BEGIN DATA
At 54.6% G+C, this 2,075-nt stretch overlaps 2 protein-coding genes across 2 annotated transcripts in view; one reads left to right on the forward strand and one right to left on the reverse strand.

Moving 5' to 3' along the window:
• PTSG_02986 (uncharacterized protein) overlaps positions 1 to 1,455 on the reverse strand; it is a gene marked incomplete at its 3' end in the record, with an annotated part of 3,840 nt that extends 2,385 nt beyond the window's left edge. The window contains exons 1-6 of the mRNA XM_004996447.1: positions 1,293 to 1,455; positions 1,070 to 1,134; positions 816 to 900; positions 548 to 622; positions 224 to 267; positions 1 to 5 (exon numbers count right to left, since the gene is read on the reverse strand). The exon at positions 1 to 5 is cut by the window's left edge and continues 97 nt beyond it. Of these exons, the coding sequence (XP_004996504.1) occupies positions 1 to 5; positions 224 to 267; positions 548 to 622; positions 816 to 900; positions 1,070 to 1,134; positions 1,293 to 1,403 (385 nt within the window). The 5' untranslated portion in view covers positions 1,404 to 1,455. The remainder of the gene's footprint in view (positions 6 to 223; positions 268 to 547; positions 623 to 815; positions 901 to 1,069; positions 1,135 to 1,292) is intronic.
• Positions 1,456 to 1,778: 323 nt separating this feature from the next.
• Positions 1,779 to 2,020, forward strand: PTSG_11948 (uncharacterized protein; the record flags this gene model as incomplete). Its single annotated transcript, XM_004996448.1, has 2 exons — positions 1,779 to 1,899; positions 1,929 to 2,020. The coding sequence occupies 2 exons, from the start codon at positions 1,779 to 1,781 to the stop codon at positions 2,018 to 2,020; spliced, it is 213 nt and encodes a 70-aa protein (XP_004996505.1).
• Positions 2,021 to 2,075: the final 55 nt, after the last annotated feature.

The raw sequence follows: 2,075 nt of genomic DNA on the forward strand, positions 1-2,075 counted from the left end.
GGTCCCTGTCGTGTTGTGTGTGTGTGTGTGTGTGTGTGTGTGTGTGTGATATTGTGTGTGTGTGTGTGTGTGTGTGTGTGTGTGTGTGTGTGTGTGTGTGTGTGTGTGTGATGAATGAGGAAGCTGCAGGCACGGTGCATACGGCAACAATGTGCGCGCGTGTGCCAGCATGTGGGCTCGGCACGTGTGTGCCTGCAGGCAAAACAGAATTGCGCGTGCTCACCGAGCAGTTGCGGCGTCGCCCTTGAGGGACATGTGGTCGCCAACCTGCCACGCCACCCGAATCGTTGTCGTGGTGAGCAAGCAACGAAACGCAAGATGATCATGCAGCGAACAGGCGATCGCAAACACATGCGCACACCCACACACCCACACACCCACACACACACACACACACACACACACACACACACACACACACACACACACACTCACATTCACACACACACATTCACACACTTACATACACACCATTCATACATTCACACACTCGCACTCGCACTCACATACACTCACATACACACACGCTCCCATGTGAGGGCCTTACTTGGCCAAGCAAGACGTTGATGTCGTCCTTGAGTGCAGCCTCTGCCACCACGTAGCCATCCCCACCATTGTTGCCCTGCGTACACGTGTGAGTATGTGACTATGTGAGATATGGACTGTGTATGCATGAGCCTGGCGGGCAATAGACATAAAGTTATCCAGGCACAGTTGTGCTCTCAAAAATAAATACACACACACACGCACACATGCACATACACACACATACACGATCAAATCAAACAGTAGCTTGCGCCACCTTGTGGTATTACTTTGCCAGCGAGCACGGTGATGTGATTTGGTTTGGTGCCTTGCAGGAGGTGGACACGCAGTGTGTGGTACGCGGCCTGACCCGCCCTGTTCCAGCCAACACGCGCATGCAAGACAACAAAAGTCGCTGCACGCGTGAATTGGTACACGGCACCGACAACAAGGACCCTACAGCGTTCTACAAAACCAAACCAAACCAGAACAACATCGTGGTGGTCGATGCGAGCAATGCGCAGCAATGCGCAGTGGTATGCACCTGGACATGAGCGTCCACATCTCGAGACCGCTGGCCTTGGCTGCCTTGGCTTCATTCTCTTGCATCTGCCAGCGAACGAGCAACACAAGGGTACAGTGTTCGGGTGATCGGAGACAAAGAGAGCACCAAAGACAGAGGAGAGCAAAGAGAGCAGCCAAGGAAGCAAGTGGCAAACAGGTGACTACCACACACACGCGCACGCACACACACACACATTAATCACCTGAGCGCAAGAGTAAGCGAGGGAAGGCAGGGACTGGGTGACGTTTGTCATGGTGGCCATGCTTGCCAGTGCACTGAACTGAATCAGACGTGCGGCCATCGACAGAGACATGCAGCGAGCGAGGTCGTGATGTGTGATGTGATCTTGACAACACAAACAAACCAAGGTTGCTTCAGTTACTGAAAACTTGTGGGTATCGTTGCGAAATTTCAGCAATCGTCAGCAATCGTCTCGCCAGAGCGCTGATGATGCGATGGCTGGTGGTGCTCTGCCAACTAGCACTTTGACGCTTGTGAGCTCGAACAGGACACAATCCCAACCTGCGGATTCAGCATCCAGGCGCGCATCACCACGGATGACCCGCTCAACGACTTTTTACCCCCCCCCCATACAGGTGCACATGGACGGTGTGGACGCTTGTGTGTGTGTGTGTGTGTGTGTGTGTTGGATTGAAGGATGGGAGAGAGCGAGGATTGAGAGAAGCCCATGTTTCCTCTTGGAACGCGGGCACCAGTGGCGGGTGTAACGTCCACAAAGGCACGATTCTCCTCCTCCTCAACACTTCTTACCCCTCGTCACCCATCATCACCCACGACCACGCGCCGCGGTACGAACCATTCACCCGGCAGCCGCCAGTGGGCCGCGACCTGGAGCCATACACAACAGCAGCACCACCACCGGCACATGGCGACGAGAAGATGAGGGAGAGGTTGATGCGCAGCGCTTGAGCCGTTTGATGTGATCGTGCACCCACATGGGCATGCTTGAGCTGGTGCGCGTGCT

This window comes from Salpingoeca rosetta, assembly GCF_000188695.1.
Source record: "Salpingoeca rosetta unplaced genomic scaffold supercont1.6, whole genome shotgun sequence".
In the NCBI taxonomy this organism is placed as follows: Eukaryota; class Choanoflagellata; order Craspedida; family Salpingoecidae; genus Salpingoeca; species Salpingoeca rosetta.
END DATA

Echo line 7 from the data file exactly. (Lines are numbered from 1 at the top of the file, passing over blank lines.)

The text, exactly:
The raw sequence follows: 2,075 nt of genomic DNA on the forward strand, positions 1-2,075 counted from the left end.